Monday, September 23rd - Marks the First Day of AUTUMN!

Submitted by George Garnett, Apache-Sitgreaves National Forests

Fall Aspen leaves

(photo credit: G. Garnett, USFS)

 

September 23, 2019 - Marks the first day of Autumn!

It’s happening now. Suddenly the pallet of nature is rapidly changing on and near the Apache - Sitgreaves National Forests.

Autumn marks the transition from summer to winter. For those of us who live in the Northern Hemisphere, the Autumn Equinox is the period when daylight becomes noticeably shorter and the temperature begins to cools down considerably. One of the most notable features is the shedding of leaves from deciduous trees. Traditionally, autumn lasts from September 21 to December 21. 

For a brief period, residents and visitors will experience the vivid display of autumn color that occurs before winter takes over. Prompted by shorter days and dropping temperatures, the green leaves of spring and summer transform into a vivid palette of radiant golds, autumn reds, oranges and browns before falling from the trees. 

Factors like direct sunlight cause leaves to change and fall more quickly. Another autumn beauty are aspens and oaks. Oak brush or Scrub Oak are common in the National Forest.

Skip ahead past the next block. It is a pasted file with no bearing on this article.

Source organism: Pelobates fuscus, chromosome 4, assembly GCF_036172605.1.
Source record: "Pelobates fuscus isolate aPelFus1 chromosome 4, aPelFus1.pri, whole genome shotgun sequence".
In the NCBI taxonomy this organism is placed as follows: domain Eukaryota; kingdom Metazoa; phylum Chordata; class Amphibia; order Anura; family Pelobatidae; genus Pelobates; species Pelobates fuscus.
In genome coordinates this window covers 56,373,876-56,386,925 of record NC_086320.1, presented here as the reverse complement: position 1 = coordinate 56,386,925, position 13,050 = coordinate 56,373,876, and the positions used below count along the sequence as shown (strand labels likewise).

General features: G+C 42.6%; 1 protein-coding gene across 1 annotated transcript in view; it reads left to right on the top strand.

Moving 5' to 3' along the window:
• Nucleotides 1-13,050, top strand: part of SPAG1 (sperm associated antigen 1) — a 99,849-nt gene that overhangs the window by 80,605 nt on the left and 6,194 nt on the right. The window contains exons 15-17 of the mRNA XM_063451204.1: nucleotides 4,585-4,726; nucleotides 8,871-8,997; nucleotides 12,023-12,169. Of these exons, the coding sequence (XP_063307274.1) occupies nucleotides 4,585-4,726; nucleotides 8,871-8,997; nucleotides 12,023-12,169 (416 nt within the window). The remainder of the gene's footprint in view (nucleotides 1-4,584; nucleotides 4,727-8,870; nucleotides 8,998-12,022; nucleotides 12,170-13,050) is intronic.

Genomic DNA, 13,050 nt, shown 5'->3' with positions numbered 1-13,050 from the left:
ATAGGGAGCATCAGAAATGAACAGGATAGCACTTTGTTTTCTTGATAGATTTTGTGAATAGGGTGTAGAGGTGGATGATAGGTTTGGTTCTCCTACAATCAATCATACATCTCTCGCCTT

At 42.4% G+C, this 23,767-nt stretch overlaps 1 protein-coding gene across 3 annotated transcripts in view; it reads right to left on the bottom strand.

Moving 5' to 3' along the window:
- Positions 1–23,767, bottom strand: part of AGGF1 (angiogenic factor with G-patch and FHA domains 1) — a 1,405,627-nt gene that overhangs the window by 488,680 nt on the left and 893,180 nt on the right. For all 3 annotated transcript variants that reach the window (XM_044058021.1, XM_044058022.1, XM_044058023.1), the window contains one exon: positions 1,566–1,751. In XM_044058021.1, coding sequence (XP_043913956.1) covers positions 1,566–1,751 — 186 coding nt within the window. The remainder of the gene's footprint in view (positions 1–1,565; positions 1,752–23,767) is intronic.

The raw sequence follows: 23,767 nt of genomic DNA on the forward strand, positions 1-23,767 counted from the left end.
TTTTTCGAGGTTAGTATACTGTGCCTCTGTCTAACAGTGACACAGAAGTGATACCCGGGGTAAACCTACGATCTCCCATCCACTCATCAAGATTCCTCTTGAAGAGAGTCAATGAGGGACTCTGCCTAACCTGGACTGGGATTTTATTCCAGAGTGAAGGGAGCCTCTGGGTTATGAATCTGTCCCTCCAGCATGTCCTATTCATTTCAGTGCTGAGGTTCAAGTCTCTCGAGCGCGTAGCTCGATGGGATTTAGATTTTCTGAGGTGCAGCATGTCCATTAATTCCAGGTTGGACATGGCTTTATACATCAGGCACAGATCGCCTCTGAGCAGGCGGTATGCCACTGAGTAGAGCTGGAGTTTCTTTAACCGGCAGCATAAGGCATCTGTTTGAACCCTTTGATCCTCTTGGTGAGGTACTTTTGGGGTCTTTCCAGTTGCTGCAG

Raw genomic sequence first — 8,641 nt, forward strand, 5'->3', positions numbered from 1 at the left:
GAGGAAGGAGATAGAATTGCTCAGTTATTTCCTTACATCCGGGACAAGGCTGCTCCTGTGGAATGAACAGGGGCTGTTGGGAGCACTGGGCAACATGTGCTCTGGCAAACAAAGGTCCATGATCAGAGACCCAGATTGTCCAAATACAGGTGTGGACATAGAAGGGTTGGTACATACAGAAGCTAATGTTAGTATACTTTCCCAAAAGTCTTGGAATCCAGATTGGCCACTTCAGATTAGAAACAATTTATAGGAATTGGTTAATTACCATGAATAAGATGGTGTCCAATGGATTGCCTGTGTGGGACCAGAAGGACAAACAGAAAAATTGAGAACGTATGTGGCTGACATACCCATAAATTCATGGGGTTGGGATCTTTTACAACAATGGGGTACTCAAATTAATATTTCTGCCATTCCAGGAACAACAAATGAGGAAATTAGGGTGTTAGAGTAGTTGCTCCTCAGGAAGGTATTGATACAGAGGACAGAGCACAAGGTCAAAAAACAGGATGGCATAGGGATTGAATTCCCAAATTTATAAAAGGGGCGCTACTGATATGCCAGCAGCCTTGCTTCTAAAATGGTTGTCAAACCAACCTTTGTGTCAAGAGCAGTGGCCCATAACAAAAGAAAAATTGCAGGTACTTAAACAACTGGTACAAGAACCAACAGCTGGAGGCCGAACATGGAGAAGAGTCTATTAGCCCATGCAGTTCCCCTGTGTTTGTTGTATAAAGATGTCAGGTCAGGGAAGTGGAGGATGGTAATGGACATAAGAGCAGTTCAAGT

Oak leaves may remain on the branches until growth starts again in the spring. Environmental factors affect when the oak shed their leaves, but leaf drop occurs primarily in autumn or spring, depending on species.

Aspen trees grow all over the world, in parts of North America, Europe, Asia, and Africa. The common American variety of aspen tree, Populus tremuloides, generally grows in high-altitude areas above 5,000 feet but also exists at sea level where climate conditions are ideal. Much of the Apache-Sitgreaves National Forests is at a higher altitude so, chances are you may see some brightly colored Aspen leaves this fall (see photo).

Although rarer, the Apache - Sitgreaves National Forests is also home to mountain maple, which are tall shrubs that turn brilliant orange and red in the fall.

So, why do leaves change colors? During spring and summer, leaves serve as factories, manufacturing most of the foods necessary for a tree’s growth. This takes place in the leaf cells that contain chlorophyll, which gives the leaf its green color. But leaves also contain orange, and yellow pigments masked much of the year by green chlorophyll. Autumn’s shorter days and cooler nights stop the leave’s food manufacturing process. Chlorophyll breaks down, exposing other pigments including yellow, red, and orange, which you see in oak and maple leaves.

In addition, colors on the same tree can vary from year to year, depending upon the weather conditions. When autumns are warm and rainy, leaves are less colorful. When leaves fall to the ground and decay, they help fertilize soil, returning some of the elements borrowed by the growing tree.

So get out there and enjoy the autumn colors because, soon you will be looking for your hats and gloves, and getting ready for winter.

   





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